SAN FRANCISCO -- Steven Duggar hasn't played in a Major League game. He's not even on the 40-man roster.Yet No. 5 prospect Duggar's performance in Spring Training, which begins next week for the Giants in Scottsdale, Ariz., could heavily influence the competition for roles in the ballclub's outfield, as well
SAN FRANCISCO -- Steven Duggar hasn't played in a Major League game. He's not even on the 40-man roster.
Yet No. 5 prospect Duggar's performance in Spring Training, which begins next week for the Giants in Scottsdale, Ariz., could heavily influence the competition for roles in the ballclub's outfield, as well as the definition of those roles themselves.
• Spring Training info
Brian Sabean, the Giants' vice president of baseball operations, said recently that the club's decision-makers don't know "how Duggar may or may not rear his head." That could happen in multiple ways:
• If Duggar excels in workouts and Cactus League exhibitions, the 24-year-old rookie could open the season as San Francisco's everyday center fielder. If Duggar were to join the lineup, free-agent acquisition Austin Jackson probably would occupy the fourth-outfielder role.
That, in turn, would create a scramble for the outfield's fifth and final spot among Gorkys Hernandez, Gregor Blanco, Austin Slater, Jarrett Parker and Mac Williamson.
• The left-handed-hitting Duggar could platoon in center with the right-handed-hitting Jackson, who could amass close to 500 at-bats while filling in at the corner spots besides playing center part-time. Competition for the fifth-outfielder duties still would be ferocious.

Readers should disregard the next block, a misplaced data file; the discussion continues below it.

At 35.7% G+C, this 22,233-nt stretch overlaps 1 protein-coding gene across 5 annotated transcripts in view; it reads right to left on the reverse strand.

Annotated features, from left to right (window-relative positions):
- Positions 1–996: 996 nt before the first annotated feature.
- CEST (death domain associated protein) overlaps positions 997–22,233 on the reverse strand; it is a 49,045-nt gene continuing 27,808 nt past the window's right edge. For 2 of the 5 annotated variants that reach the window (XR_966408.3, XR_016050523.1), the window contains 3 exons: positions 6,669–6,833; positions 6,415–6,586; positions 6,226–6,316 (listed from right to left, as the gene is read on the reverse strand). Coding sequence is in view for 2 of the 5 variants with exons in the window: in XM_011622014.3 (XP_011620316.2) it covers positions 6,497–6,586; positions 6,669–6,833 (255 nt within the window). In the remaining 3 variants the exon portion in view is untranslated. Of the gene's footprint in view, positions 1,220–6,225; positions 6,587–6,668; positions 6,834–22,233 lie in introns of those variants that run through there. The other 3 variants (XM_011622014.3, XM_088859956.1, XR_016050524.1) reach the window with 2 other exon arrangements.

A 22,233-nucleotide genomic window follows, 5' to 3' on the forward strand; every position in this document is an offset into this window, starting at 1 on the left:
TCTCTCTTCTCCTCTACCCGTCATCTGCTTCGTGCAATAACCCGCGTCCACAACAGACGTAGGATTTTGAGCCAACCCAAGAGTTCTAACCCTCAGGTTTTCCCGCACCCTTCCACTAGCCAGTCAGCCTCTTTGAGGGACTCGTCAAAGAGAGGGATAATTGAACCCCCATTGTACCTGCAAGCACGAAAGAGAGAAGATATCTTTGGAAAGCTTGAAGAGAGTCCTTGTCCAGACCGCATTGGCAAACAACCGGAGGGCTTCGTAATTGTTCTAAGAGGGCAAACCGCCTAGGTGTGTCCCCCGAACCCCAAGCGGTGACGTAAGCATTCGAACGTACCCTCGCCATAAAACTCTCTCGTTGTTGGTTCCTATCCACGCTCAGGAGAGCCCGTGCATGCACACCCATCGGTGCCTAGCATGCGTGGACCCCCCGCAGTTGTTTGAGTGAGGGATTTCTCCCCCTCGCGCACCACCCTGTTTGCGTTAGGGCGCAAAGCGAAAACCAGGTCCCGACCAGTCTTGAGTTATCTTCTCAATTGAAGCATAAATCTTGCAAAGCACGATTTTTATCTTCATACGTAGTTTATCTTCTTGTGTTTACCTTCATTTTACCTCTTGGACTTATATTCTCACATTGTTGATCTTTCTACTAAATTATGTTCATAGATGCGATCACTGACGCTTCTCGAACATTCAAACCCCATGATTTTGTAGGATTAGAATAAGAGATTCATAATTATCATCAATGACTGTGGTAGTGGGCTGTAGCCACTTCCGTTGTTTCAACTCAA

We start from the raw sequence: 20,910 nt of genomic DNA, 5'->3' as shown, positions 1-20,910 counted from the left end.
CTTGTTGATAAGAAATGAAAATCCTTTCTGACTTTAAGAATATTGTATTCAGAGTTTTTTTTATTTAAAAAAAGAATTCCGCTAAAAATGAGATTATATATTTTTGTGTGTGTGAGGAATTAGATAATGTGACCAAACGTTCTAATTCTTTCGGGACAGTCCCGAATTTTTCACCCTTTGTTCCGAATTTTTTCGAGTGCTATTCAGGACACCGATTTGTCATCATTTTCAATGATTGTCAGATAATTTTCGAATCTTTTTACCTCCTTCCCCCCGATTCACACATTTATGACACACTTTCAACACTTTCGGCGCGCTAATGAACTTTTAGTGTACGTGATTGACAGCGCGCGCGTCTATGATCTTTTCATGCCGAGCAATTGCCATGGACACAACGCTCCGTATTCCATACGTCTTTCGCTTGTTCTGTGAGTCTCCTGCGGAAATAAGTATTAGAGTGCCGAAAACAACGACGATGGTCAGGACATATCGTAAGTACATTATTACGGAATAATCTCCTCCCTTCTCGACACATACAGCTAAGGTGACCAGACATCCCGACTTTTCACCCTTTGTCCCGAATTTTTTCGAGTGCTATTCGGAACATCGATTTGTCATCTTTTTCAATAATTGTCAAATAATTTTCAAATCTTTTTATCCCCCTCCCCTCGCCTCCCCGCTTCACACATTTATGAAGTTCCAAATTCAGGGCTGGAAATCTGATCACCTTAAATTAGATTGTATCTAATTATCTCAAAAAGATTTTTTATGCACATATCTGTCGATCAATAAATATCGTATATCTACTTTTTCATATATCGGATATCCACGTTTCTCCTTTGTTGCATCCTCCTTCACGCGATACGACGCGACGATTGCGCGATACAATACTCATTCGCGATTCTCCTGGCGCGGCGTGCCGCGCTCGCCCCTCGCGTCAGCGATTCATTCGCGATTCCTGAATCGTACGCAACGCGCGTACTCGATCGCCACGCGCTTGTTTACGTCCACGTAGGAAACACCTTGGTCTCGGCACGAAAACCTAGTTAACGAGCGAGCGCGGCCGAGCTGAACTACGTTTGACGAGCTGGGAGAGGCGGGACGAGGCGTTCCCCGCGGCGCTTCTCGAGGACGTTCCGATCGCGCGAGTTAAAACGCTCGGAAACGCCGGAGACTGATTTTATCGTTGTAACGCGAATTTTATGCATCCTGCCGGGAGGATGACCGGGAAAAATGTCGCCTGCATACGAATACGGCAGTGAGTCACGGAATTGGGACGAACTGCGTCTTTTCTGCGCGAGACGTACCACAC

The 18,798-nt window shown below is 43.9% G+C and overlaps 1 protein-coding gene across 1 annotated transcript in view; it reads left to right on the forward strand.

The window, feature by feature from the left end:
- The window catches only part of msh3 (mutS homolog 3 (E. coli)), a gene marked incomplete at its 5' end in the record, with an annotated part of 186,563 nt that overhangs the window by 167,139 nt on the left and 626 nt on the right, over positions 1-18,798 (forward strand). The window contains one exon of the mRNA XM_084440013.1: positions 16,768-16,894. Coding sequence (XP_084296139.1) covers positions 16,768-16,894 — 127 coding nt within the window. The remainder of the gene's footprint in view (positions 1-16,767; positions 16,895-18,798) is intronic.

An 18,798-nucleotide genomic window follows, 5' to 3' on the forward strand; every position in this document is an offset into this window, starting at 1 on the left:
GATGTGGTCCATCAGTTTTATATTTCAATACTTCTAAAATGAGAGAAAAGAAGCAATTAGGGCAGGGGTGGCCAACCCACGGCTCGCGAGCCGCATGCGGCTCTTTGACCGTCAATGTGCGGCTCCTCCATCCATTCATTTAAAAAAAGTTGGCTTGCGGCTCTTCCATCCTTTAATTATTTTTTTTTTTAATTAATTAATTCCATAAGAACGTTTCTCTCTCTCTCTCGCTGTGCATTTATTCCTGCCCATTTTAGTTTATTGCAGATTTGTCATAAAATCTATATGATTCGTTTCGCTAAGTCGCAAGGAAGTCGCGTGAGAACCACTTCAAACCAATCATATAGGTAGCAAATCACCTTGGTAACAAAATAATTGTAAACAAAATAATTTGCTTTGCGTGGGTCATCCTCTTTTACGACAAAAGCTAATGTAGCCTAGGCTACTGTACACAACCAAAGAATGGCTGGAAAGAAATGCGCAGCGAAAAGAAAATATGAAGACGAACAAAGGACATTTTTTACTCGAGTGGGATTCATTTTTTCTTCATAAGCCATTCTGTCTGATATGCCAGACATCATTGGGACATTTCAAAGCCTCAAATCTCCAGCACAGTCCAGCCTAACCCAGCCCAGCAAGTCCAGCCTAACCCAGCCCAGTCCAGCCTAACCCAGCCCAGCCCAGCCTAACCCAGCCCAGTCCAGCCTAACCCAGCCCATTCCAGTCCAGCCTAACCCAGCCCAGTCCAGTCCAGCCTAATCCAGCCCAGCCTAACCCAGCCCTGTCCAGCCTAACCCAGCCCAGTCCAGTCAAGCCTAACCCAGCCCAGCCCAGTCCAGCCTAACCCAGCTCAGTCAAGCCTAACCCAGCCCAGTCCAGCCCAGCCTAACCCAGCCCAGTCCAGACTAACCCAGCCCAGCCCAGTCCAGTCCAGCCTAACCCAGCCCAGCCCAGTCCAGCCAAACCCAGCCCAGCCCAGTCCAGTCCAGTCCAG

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If the Giants decide that Duggar's not ready yet, he would return to Triple-A Sacramento and refine his game while Jackson would play center regularly for San Francisco. Blanco and Hernandez both might make the Opening Day roster, and chances for Williamson and Parker probably would improve without a glut of outfielders.
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Duggar, a sixth-round selection in the 2015 Draft, has long impressed the Giants with his range in center field. Gary Davenport, a coach for the Giants' Class A Advanced San Jose affiliate, noticed Duggar was special when he became the prospect's first professional manager at Class A Short-Season Salem-Keizer in '15. Davenport recalled that Duggar reminded him of Steve Finley, the talented center fielder who played 19 big league seasons. Finley was past his prime when he played for San Francisco in '06, his next-to-last campaign. But he was an All-Star-level performer before that.
Davenport said Duggar reminded him of Finley in "the way he looks, the way he swings, the way he plays the outfield. He really covers a lot of territory."
A .292 hitter in 232 Minor League games entering this season, Duggar reportedly progressed while playing for the Scottsdale Scorpions in the Arizona Fall League during this offseason. His numbers weren't outlandish -- he posted a .263/.367/.421 slash line for Scottsdale -- but he drew 12 walks, accounting for the gap between his batting average and on-base percentage. He also hit three home runs in 90 plate appearances and stole nine bases in 10 attempts.
Davenport said he could envision Duggar leading off and playing every day for the Giants, without requiring a platoon.
"He's never been protected against lefties. He's always played against them," Davenport said.
Chris Haft has covered the Giants since 2005, and for MLB.com since 2007. Follow him on Twitter at @sfgiantsbeat and listen to his podcast.